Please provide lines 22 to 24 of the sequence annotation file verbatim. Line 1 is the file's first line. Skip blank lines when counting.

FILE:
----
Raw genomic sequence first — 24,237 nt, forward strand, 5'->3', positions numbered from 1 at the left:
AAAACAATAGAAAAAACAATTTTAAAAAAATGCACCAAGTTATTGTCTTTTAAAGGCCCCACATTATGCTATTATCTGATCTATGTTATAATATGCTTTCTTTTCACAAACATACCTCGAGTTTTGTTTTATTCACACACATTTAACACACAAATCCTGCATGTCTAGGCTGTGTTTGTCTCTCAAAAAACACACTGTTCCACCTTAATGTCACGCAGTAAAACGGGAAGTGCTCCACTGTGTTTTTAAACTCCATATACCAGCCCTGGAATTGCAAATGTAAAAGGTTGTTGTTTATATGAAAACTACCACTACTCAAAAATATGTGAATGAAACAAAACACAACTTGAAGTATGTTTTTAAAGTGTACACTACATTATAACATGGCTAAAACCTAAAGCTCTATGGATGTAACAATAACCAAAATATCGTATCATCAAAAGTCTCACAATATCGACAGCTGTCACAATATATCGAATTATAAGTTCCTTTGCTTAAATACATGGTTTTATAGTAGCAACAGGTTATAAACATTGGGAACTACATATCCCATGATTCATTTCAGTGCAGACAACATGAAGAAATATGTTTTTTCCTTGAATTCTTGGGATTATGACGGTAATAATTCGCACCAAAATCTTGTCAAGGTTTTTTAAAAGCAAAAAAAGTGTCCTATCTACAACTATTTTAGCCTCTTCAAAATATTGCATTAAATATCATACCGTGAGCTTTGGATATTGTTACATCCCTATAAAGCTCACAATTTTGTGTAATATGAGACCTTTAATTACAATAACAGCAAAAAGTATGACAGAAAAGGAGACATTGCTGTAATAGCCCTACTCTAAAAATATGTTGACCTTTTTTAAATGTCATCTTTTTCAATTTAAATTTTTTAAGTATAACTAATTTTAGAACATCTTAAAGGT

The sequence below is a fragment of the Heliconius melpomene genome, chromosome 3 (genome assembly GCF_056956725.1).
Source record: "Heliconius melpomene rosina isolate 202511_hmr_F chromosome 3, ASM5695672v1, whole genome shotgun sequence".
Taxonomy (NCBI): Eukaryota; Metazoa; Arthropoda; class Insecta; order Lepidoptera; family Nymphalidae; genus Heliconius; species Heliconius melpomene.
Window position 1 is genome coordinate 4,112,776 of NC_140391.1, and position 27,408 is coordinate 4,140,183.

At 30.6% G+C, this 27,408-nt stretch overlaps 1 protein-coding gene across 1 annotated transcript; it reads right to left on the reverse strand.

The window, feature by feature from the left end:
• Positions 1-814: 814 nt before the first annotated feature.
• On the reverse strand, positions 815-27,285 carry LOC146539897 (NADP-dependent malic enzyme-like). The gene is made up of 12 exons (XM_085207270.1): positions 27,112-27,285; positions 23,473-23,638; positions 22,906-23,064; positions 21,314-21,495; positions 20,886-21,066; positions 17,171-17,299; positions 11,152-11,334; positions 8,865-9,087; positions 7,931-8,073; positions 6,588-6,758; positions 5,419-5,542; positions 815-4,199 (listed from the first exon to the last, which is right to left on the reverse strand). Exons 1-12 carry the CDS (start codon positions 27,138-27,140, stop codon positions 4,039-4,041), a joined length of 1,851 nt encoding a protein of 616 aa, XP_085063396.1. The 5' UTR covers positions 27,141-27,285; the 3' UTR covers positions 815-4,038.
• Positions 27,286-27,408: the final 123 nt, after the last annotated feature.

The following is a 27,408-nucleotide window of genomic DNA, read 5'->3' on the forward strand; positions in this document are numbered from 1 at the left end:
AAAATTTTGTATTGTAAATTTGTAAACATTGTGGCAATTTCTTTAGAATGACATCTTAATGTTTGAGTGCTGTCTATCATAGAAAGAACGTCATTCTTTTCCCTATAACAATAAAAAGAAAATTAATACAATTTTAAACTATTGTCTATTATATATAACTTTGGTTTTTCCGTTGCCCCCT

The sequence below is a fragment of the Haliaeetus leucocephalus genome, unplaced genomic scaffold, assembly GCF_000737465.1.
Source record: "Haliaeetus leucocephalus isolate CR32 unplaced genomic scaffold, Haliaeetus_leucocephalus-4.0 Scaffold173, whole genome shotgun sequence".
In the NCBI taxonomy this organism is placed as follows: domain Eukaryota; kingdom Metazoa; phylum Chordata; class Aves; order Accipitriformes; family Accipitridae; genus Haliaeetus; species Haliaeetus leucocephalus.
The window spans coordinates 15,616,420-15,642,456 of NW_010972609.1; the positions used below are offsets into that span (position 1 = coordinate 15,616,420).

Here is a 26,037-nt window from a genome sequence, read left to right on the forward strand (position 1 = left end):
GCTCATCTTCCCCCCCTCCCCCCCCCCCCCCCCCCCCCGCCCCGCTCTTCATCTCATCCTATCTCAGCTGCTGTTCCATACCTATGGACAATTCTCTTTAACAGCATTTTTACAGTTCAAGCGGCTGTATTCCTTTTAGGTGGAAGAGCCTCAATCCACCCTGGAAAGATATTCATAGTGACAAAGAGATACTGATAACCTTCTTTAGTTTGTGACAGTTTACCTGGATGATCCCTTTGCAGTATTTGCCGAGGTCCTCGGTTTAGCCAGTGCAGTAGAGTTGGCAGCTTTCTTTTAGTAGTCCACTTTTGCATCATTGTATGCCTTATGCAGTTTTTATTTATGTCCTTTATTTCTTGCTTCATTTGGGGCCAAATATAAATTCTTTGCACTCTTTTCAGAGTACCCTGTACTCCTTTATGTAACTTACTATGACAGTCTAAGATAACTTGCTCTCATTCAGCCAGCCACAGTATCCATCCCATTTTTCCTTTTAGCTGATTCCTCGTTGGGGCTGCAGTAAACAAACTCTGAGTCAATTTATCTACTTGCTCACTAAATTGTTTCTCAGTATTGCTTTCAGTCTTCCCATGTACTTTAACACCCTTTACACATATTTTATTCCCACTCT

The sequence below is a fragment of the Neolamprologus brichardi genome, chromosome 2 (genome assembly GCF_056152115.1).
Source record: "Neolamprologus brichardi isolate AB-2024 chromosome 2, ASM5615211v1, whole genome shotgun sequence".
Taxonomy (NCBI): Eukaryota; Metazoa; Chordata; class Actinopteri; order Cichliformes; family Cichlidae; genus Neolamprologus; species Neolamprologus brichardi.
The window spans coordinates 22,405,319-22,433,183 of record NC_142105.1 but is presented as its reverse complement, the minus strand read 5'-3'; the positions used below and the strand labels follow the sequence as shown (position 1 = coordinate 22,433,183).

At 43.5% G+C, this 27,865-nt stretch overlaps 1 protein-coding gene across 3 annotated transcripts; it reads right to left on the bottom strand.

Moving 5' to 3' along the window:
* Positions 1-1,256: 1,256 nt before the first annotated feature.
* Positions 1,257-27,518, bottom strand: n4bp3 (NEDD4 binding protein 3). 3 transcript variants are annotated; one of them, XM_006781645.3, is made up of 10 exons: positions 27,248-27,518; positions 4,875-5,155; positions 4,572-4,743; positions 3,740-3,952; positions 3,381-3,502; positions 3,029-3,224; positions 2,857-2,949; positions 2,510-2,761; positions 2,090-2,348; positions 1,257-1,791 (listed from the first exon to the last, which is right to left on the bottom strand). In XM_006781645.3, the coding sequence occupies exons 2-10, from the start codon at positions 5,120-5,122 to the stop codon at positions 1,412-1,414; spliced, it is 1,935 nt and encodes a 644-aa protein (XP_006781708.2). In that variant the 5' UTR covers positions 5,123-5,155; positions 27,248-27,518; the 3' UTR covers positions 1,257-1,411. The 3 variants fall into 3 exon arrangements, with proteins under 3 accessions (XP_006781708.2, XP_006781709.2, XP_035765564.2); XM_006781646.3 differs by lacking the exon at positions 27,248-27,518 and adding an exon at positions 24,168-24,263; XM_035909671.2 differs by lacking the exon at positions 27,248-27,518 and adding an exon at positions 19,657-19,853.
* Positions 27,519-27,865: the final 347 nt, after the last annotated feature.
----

Taxonomy (NCBI): Eukaryota; Metazoa; Chordata; class Actinopteri; order Cichliformes; family Cichlidae; genus Neolamprologus; species Neolamprologus brichardi.
The window spans coordinates 22,405,319-22,433,183 of record NC_142105.1 but is presented as its reverse complement, the minus strand read 5'-3'; the positions used below and the strand labels follow the sequence as shown (position 1 = coordinate 22,433,183).

At 43.5% G+C, this 27,865-nt stretch overlaps 1 protein-coding gene across 3 annotated transcripts; it reads right to left on the bottom strand.